FDA Alzheimer's drug: Who will receive the new drug?

The decision to blanket approve a new Alzheimer's drug called Aduhelm has been reversed to allow its use only in specific cases, due to fear of side effects.

FDA Alzheimer's drug: Who will receive the new drug?

The Food and Drug Administration has reversed its earlier decision to approve a new Alzheimer’s drug for almost unrestricted use in the United States.

It was announced on Thursday that the FDA’s recommendation for use of Aduhelm had been narrowed considerably, now advising that only sufferers with mild memory or cognitive issues should use the drug. This reduces the number of eligible Americans from roughly six million, to 1.5 million.

What does this mean for Alzheimer’s drug Aduhelm?

It appears that the drug’s use will be much less widespread than first thought with only those with specific forms of Alzheimer’s able to be considered for the treatment. Biogen, the drug’s manufacturer, said that they would charge $56,000 for a year’s course of Aduhelm. Associated costs such as diagnostics and safety monitoring could easily add tens of thousands of dollars to the patient’s bill.

The new advice, while not affected those with moderate or severe cases, certainly shows that the FDA are urging more caution with the use of Aduhelm. With greater restrictions covering its use it is likely that Medicare and private insurers will limit access to the drug.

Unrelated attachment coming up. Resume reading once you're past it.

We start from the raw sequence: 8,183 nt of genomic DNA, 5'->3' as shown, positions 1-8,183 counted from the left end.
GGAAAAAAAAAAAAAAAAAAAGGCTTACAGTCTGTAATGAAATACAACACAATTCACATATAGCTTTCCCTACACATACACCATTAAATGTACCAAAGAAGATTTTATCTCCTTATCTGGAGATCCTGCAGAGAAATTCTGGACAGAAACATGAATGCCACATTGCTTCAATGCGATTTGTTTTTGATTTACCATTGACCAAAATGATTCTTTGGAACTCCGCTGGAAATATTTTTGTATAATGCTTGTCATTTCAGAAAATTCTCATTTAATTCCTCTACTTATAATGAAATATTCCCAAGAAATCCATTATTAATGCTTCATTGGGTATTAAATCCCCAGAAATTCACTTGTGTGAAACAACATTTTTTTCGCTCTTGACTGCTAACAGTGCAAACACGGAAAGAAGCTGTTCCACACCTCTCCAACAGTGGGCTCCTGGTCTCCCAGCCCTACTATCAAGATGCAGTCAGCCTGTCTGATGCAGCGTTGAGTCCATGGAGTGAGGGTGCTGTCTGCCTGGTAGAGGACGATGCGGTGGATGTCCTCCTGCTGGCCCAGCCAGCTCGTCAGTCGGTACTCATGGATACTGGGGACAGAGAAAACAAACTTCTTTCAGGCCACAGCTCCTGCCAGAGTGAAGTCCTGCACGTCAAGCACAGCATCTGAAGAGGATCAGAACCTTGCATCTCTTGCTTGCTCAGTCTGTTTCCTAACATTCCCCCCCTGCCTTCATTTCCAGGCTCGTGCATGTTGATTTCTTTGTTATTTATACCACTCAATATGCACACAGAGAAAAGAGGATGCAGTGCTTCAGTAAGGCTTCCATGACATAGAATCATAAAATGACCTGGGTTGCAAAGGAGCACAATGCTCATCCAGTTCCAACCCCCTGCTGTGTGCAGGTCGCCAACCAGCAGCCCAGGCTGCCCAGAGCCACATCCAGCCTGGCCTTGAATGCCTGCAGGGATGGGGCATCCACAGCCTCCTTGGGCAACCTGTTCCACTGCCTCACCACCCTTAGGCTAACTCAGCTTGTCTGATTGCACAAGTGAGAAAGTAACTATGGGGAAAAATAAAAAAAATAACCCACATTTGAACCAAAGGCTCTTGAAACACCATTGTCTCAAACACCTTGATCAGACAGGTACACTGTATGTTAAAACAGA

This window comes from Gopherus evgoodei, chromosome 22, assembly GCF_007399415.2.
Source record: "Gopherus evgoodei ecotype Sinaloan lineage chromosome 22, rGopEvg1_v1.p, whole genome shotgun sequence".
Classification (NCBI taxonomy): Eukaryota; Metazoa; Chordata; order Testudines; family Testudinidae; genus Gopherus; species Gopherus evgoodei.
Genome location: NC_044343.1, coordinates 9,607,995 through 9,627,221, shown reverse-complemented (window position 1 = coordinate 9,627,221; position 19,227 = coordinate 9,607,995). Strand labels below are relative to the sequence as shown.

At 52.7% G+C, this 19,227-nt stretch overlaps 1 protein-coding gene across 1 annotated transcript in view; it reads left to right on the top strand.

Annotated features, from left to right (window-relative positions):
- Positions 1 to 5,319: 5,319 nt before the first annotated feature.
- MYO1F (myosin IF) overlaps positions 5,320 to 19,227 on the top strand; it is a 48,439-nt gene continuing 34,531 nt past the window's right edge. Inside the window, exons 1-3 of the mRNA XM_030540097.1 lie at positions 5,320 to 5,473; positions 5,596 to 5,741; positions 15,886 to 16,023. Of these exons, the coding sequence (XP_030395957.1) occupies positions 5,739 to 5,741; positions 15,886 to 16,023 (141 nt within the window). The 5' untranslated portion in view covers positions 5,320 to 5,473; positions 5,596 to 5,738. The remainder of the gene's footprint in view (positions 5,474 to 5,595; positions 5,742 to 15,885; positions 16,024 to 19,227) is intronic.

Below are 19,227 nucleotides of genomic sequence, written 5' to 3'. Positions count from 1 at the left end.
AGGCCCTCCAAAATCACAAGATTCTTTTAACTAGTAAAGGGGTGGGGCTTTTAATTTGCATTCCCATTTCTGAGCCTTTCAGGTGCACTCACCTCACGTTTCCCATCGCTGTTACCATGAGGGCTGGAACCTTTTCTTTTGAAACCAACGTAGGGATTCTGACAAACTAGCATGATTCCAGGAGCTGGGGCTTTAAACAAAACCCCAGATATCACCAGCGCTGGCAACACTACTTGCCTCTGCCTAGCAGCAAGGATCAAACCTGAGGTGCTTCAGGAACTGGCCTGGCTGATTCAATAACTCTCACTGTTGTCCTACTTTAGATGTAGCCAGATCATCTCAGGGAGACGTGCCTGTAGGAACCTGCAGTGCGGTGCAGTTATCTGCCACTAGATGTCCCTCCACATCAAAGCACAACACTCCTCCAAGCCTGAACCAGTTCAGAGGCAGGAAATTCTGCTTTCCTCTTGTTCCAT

Dr Al Sandrock, head of research and development at Biogen, has released a statement saying the manufacturer was “committed to continue to listen to the community’s needs.” FDA spokesman Michael Felberbaum said that they had been forced to alter their initial recommendation due to “confusion regarding the intended population for treatment.”

FDA advisers resigned over initial decision to approve Aduhelm

The news that the use of Aduhelm is to face greater restrictions that originally thought is the latest instalment of a dispute over the drug’s safety that has seen three scientists resign from the FDA’s independent committee.

In early June Dr Aaron Kesselheim submitted his resignation after six years on the committee, saying: “This might be the worst approval decision that the F.D.A. has made that I can remember.”

Kesselheim, who is professor of medicine at Harvard Medical School and Brigham and Women’s Hospital, went on to explain his comments. He said that the drug should not have been approved “because of so many different factors, starting from the fact that there’s no good evidence that the drug works.”

During their research the committee found that there was no convincing proof that the drug could slow cognitive decline amongst those with early stages of Alzheimer’s. There was also concern about the danger presented by some of Aduhelm’s potential side effects, such as brain swelling and brain bleeding.

When put to a vote none of the team’s 11 members considered the drug ready for approval. Ten of those involved voted against, while another was uncertain. The tightening of restrictions reflects a more cautious attitude from the FDA who have undoubtedly been stung by the string of resignations in recent weeks. It remains to be seen if they will continue to persevere with the drug under the new, more limited guidelines.